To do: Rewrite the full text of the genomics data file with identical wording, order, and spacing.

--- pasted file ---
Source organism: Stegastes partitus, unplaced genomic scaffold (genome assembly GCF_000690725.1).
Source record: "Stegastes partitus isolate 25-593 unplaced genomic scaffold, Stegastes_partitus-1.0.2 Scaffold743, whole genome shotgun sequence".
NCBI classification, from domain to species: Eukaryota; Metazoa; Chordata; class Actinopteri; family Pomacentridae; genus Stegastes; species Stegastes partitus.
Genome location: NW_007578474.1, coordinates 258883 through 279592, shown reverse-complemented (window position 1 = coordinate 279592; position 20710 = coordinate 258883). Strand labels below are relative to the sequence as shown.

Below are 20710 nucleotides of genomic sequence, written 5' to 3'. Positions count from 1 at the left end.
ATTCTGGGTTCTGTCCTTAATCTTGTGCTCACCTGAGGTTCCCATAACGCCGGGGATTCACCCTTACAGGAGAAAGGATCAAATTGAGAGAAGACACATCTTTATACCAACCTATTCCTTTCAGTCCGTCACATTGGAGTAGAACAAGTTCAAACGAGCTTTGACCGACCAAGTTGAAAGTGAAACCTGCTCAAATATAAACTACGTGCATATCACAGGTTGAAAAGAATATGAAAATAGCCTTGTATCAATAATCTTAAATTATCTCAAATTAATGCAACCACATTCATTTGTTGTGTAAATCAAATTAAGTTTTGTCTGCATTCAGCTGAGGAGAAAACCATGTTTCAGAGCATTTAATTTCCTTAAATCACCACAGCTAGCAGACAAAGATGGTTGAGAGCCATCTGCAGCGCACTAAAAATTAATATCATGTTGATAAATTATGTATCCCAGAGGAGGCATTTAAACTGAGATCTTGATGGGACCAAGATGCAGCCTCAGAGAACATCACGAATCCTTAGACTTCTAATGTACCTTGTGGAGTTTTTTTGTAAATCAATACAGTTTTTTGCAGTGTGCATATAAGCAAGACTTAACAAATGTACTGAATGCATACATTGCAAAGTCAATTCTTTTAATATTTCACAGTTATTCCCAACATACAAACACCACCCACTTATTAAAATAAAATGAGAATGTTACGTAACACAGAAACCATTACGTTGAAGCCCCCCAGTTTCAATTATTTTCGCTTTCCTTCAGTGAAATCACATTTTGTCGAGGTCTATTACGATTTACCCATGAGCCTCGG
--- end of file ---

Source organism: Stegastes partitus, unplaced genomic scaffold (genome assembly GCF_000690725.1).
Source record: "Stegastes partitus isolate 25-593 unplaced genomic scaffold, Stegastes_partitus-1.0.2 Scaffold743, whole genome shotgun sequence".
NCBI classification, from domain to species: Eukaryota; Metazoa; Chordata; class Actinopteri; family Pomacentridae; genus Stegastes; species Stegastes partitus.
Genome location: NW_007578474.1, coordinates 258883 through 279592, shown reverse-complemented (window position 1 = coordinate 279592; position 20710 = coordinate 258883). Strand labels below are relative to the sequence as shown.

Below are 20710 nucleotides of genomic sequence, written 5' to 3'. Positions count from 1 at the left end.
ATTCTGGGTTCTGTCCTTAATCTTGTGCTCACCTGAGGTTCCCATAACGCCGGGGATTCACCCTTACAGGAGAAAGGATCAAATTGAGAGAAGACACATCTTTATACCAACCTATTCCTTTCAGTCCGTCACATTGGAGTAGAACAAGTTCAAACGAGCTTTGACCGACCAAGTTGAAAGTGAAACCTGCTCAAATATAAACTACGTGCATATCACAGGTTGAAAAGAATATGAAAATAGCCTTGTATCAATAATCTTAAATTATCTCAAATTAATGCAACCACATTCATTTGTTGTGTAAATCAAATTAAGTTTTGTCTGCATTCAGCTGAGGAGAAAACCATGTTTCAGAGCATTTAATTTCCTTAAATCACCACAGCTAGCAGACAAAGATGGTTGAGAGCCATCTGCAGCGCACTAAAAATTAATATCATGTTGATAAATTATGTATCCCAGAGGAGGCATTTAAACTGAGATCTTGATGGGACCAAGATGCAGCCTCAGAGAACATCACGAATCCTTAGACTTCTAATGTACCTTGTGGAGTTTTTTTGTAAATCAATACAGTTTTTTGCAGTGTGCATATAAGCAAGACTTAACAAATGTACTGAATGCATACATTGCAAAGTCAATTCTTTTAATATTTCACAGTTATTCCCAACATACAAACACCACCCACTTATTAAAATAAAATGAGAATGTTACGTAACACAGAAACCATTACGTTGAAGCCCCCCAGTTTCAATTATTTTCGCTTTCCTTCAGTGAAATCACATTTTGTCGAGGTCTATTACGATTTACCCATGAGCCTCGG